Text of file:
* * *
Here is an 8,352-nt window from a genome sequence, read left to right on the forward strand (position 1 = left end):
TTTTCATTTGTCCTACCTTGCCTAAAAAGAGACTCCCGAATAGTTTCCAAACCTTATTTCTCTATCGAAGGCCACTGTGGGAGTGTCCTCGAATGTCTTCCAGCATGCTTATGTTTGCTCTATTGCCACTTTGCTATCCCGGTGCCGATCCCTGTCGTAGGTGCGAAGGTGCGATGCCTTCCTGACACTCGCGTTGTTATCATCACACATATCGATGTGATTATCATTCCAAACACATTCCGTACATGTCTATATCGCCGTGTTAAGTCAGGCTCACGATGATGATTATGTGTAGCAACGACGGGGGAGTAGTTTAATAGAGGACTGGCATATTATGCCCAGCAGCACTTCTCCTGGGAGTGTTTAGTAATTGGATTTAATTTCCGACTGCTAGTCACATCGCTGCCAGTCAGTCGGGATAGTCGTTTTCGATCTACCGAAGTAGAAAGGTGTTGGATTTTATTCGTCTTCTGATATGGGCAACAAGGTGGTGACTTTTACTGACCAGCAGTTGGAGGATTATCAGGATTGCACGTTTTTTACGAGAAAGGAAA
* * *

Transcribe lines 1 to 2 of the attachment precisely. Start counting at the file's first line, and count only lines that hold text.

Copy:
Here is an 8,352-nt window from a genome sequence, read left to right on the forward strand (position 1 = left end):
TTTTCATTTGTCCTACCTTGCCTAAAAAGAGACTCCCGAATAGTTTCCAAACCTTATTTCTCTATCGAAGGCCACTGTGGGAGTGTCCTCGAATGTCTTCCAGCATGCTTATGTTTGCTCTATTGCCACTTTGCTATCCCGGTGCCGATCCCTGTCGTAGGTGCGAAGGTGCGATGCCTTCCTGACACTCGCGTTGTTATCATCACACATATCGATGTGATTATCATTCCAAACACATTCCGTACATGTCTATATCGCCGTGTTAAGTCAGGCTCACGATGATGATTATGTGTAGCAACGACGGGGGAGTAGTTTAATAGAGGACTGGCATATTATGCCCAGCAGCACTTCTCCTGGGAGTGTTTAGTAATTGGATTTAATTTCCGACTGCTAGTCACATCGCTGCCAGTCAGTCGGGATAGTCGTTTTCGATCTACCGAAGTAGAAAGGTGTTGGATTTTATTCGTCTTCTGATATGGGCAACAAGGTGGTGACTTTTACTGACCAGCAGTTGGAGGATTATCAGGATTGCACGTTTTTTACGAGAAAGGAAA